The Cost of Traveling and Moving Across Canada

driving in Canada
I recently moved across Canada, from Vancouver, BC to Toronto, ON, with my boyfriend, in a van with all of our worldly possessions! Here’s what it cost us:

Van rental: $842.11, ALL IN. I emphasize that because it should have been significantly more. The prices we were initially quoted for the 11-foot cargo van were at least that much, plus an additional $1,000 drop-off fee because it was a one-way rental. Had that been the case, we definitely would have just thrown away all of our stuff and flown. Then we discovered that my boyfriend was able to use his company’s corporate account for the rental, which meant a huge discount (no fees for insurance or additional drivers) and no drop-off fee. We rented the van for six days, but were able to make it Toronto in five, so we also saved money by returning the rental a day early.

Gas: $826.02. I’d like to say that we did a lot of research and budget planning for this move, but we most definitely did not, and it showed the most with gas. Our very rough estimate (based on nothing, I guess? Phantoms and vapors?) was that gas would be $500-$600. We were very wrong! Gas prices were highest in Ontario ($1.43/L) and BC ($1.42/L), and cheapest in Alberta ($1.16/L). We could have saved money if we had driven through ‘MURICA, but we were afraid crossing the border with all of our stuff might be a headache. The van was just a terrible gas guzzler, period, but our gas mileage also took a beating because of the terrain through BC, Alberta, and Ontario (where large parts of the trip involve very twisty roads through mountains, or at least mountain-ish areas), and the DEMON WINDS in the prairies, where you have to keep the steering wheel turned 45 degrees just to go in a straight line.

Food: $282.27. This seems high to me, especially compared to our usual food/grocery budget for a week. We did, however, buy most of our food from grocery stores rather than have meals in restaurants, which would have really blown up our budget. In five days, we had McDonald’s twice, pizza once, and two truck-stop diner dinners; other than that, we ate cheese and crackers, turkey pepperettes and beef jerky, apples, bananas, baby carrots, and almonds. And Timbits, because Canada.

Minor Disasters: $104.23. We had a minor disaster on the first day that ended up being a pretty big setback: Before we had even left Vancouver, a truck drove by too close, smashed off our driver’s side mirror, and then kept driving! It was stressful! We had to wait about five hours to get it fixed, which cost us $84. We didn’t go through the insurance because it seemed like a huge hassle for a relatively small repair, and we were anxious to get going. The other minor disaster was that we accidentally threw out our auxiliary cable sometime early on day three, which doesn’t seem like a big deal until you’re faced with two and a half days of white noise punctuated by a weird squeaking sound we could never locate.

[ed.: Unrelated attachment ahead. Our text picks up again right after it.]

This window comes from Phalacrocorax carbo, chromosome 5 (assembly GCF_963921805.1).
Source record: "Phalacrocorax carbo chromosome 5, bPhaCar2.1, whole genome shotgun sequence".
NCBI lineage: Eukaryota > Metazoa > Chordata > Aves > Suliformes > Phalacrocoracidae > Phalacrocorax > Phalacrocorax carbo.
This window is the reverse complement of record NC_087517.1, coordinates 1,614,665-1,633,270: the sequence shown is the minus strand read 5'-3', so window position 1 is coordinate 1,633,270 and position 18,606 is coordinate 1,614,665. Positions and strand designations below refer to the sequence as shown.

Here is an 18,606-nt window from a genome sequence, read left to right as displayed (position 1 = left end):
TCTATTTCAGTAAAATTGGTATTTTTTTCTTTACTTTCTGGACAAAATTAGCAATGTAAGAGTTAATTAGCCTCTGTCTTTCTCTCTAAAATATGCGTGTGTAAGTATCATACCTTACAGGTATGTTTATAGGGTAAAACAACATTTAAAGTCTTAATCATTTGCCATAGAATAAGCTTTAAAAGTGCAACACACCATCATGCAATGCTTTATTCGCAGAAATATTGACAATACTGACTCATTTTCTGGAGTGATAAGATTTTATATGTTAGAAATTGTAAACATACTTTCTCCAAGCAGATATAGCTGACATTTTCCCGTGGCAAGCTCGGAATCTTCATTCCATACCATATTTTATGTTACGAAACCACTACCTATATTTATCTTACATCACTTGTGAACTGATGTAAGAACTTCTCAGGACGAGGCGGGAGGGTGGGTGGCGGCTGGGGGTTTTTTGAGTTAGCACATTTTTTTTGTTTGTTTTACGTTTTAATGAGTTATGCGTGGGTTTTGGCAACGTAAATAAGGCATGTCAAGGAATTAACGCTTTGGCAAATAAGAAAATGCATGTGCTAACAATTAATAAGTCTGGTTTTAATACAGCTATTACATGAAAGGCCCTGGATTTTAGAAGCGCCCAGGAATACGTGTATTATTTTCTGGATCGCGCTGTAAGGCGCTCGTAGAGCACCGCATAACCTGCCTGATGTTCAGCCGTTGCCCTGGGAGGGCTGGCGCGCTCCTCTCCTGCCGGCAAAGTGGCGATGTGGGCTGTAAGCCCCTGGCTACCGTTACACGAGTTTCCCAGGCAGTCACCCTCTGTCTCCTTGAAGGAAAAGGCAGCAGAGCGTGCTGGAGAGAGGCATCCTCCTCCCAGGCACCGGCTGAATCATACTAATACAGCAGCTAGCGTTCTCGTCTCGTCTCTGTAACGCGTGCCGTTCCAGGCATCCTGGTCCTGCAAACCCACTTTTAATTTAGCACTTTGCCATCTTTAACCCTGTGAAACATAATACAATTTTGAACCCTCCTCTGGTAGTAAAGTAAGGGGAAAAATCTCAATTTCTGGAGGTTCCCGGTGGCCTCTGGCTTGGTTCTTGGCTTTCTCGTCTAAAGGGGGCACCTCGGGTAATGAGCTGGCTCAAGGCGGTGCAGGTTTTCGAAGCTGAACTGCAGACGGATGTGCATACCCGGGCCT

Accommodation: $288.47. Initially, our big plan was to stay with friends the first night, and then camp the rest of the time. We knew, it being the first week of October, that it would be a bit cold, but we have good sleeping bags, so we felt prepared. There were a couple of things we didn’t count on, however. The first was that, in addition to being very cold, it would also be pouring rain the whole week, and, thanks to the time of year, very dark by the time we made camp. And YEAH OKAY, maybe we’re wimps, but setting up camp in the dark and cold and rain after driving 12 hours is just totally not in my wheelhouse. I could handle maybe, like, two out of those three conditions.  Also, thanks to our smashed-mirror-fiasco, we didn’t make it as far as we had hoped on day one, so instead of a free night’s stay with friends, we had an overpriced night’s stay at a Ramada ($110). Our second night was at a Motel 6, which was very weird and smelled like pee ($111.47). The third night we were able to book a really lovely AirBnB room, and wondered why we hadn’t just planned to do that from the start, since it was a thousand times nicer than the hotels and basically half the price ($67). On our last night we appealed to the kindness of strangers, and my boyfriend’s aunt gave us the address of some friends who offered to take us in for the night, bless them.


All in all, our total for the move was $2,343.10. This is, certainly, a large enough sum to make me feel slightly nauseous, and I am fairly sure there are ways we could have made the trip much cheaper, but of course there’s no point dwelling, and I am hoping very fervently to not have to move across the country ever again. In between the weird hotels and terrifying transport trucks and eating too much cheese, we did have a lot of fun. And, thanks to that auxiliary cable, we listened to an entire 12-hour podcast about World War I! So, you know—definitely worth it.


Emma Baker reads and writes in Toronto. She tweets here ( and blogs here.

Photo: Davebloggs



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